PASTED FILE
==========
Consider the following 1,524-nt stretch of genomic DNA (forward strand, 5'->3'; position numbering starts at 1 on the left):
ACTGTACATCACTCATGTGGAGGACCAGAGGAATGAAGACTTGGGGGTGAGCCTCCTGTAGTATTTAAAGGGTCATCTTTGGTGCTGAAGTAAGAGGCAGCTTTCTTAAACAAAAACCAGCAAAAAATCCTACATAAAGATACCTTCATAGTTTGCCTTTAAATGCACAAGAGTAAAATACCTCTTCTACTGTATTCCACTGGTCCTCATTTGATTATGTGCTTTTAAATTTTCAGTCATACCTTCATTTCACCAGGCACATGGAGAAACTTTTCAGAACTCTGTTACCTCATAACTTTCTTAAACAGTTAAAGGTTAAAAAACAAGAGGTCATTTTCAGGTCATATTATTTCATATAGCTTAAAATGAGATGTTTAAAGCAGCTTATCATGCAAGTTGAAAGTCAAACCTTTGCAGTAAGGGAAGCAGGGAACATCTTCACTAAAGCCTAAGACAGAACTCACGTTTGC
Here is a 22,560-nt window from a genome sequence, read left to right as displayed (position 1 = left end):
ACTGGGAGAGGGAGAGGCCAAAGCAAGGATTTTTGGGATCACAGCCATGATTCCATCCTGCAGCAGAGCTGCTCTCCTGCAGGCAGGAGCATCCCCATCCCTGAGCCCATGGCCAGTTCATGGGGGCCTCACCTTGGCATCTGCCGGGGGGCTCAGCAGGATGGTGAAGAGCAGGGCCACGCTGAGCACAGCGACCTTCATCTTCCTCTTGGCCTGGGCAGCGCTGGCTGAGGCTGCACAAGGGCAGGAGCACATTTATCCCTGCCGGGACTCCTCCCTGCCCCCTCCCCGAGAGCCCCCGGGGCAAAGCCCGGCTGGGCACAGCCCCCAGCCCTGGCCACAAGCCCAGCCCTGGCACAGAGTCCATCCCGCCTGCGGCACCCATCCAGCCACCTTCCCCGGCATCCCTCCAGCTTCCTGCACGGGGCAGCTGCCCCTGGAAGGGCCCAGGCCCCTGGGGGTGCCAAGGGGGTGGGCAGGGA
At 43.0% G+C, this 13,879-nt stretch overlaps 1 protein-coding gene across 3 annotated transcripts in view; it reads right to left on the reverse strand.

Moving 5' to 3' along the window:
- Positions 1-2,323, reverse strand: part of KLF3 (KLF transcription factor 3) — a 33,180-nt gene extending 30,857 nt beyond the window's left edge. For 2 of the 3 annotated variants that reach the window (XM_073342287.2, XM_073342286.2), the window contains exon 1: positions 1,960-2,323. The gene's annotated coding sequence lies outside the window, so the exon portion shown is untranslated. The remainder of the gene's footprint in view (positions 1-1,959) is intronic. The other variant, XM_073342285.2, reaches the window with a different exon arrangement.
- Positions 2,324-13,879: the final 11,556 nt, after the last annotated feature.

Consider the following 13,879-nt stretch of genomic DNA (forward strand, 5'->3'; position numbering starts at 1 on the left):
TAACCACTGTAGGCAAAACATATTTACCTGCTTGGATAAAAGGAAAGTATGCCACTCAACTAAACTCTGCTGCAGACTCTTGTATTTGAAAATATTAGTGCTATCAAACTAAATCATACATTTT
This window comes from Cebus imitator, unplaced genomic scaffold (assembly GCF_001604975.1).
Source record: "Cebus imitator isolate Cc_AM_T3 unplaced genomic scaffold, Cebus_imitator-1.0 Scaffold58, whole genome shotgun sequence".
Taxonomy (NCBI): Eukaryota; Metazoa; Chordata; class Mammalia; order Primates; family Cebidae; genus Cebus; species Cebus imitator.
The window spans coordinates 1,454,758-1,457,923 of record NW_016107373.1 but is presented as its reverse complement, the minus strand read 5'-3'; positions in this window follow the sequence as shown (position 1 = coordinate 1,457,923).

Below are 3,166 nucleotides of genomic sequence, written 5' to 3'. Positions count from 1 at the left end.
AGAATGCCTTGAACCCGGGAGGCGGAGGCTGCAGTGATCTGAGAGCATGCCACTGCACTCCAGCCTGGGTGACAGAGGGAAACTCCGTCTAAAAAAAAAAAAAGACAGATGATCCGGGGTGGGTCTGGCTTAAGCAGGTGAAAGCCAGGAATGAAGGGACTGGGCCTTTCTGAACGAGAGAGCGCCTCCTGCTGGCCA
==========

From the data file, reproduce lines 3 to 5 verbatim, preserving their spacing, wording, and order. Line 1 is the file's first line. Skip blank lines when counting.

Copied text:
Here is a 22,560-nt window from a genome sequence, read left to right as displayed (position 1 = left end):
ACTGGGAGAGGGAGAGGCCAAAGCAAGGATTTTTGGGATCACAGCCATGATTCCATCCTGCAGCAGAGCTGCTCTCCTGCAGGCAGGAGCATCCCCATCCCTGAGCCCATGGCCAGTTCATGGGGGCCTCACCTTGGCATCTGCCGGGGGGCTCAGCAGGATGGTGAAGAGCAGGGCCACGCTGAGCACAGCGACCTTCATCTTCCTCTTGGCCTGGGCAGCGCTGGCTGAGGCTGCACAAGGGCAGGAGCACATTTATCCCTGCCGGGACTCCTCCCTGCCCCCTCCCCGAGAGCCCCCGGGGCAAAGCCCGGCTGGGCACAGCCCCCAGCCCTGGCCACAAGCCCAGCCCTGGCACAGAGTCCATCCCGCCTGCGGCACCCATCCAGCCACCTTCCCCGGCATCCCTCCAGCTTCCTGCACGGGGCAGCTGCCCCTGGAAGGGCCCAGGCCCCTGGGGGTGCCAAGGGGGTGGGCAGGGA
At 43.0% G+C, this 13,879-nt stretch overlaps 1 protein-coding gene across 3 annotated transcripts in view; it reads right to left on the reverse strand.